Tokenizing with TF Text

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Tokenization is the process of breaking up a string into tokens. Commonly, these tokens are words, numbers, and/or punctuation. The tensorflow_text package provides a number of tokenizers available for preprocessing text required by your text-based models. By performing the tokenization in the TensorFlow graph, you will not need to worry about differences between the training and inference workflows and managing preprocessing scripts.

This guide discusses the many tokenization options provided by TensorFlow Text, when you might want to use one option over another, and how these tokenizers are called from within your model.


pip install -q "tensorflow-text==2.11.*"
import requests
import tensorflow as tf
import tensorflow_text as tf_text

Splitter API

The main interfaces are Splitter and SplitterWithOffsets which have single methods split and split_with_offsets. The SplitterWithOffsets variant (which extends Splitter) includes an option for getting byte offsets. This allows the caller to know which bytes in the original string the created token was created from.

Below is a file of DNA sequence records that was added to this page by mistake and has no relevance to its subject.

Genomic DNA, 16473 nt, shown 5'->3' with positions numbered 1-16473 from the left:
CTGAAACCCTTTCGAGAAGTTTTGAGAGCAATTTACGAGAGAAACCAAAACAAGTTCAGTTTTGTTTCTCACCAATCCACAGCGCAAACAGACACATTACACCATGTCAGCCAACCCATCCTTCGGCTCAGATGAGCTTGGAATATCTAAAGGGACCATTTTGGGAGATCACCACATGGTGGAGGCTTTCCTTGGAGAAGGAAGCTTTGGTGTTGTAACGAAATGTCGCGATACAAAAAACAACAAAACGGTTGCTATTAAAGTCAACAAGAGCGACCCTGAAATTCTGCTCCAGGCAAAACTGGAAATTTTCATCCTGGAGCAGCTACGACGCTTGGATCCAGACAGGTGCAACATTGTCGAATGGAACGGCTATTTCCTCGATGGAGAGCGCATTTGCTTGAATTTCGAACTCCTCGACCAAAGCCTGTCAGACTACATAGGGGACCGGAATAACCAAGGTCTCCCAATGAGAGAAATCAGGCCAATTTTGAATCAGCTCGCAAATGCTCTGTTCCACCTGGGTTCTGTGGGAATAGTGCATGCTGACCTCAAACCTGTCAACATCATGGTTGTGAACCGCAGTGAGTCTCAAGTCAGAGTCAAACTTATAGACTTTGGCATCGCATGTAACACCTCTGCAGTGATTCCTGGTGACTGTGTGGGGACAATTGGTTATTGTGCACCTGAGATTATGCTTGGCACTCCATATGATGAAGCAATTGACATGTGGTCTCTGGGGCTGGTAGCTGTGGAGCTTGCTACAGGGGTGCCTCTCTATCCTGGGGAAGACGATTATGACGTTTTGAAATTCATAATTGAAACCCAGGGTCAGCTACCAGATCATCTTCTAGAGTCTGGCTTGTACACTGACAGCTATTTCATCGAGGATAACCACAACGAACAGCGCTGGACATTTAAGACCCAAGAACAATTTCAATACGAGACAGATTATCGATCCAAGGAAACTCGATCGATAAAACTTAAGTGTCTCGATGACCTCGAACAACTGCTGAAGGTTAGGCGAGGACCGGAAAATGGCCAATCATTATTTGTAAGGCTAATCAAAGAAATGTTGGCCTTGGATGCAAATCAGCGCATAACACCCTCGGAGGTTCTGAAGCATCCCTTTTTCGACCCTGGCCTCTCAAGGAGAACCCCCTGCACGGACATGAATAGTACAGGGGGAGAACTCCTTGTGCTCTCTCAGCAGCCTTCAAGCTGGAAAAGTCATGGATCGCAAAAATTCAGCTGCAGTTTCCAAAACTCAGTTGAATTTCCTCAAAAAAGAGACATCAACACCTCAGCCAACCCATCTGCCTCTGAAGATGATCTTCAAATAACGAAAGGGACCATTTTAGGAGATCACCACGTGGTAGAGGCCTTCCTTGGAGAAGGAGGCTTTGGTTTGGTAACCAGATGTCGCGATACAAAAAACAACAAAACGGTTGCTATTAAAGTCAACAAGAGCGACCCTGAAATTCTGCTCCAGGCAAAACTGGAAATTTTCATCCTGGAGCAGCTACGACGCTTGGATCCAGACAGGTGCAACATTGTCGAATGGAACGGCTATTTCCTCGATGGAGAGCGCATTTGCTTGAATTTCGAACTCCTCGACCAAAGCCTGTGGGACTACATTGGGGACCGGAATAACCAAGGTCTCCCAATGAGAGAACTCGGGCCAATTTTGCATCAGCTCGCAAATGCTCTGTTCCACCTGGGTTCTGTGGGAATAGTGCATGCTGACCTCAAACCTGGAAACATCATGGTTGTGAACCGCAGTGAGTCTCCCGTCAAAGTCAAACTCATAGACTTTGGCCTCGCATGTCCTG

The Tokenizer and TokenizerWithOffsets are specialized versions of the Splitter that provide the convenience methods tokenize and tokenize_with_offsets respectively.

Generally, for any N-dimensional input, the returned tokens are in a N+1-dimensional RaggedTensor with the inner-most dimension of tokens mapping to the original individual strings.

class Splitter {
  def split(self, input)

class SplitterWithOffsets(Splitter) {
  def split_with_offsets(self, input)

There is also a Detokenizer interface. Any tokenizer implementing this interface can accept a N-dimensional ragged tensor of tokens, and normally returns a N-1-dimensional tensor or ragged tensor that has the given tokens assembled together.

class Detokenizer {
  def detokenize(self, input)


Below is the suite of tokenizers provided by TensorFlow Text. String inputs are assumed to be UTF-8. Please review the Unicode guide for converting strings to UTF-8.

Whole word tokenizers

These tokenizers attempt to split a string by words, and is the most intuitive way to split text.


The text.WhitespaceTokenizer is the most basic tokenizer which splits strings on ICU defined whitespace characters (eg. space, tab, new line). This is often good for quickly building out prototype models.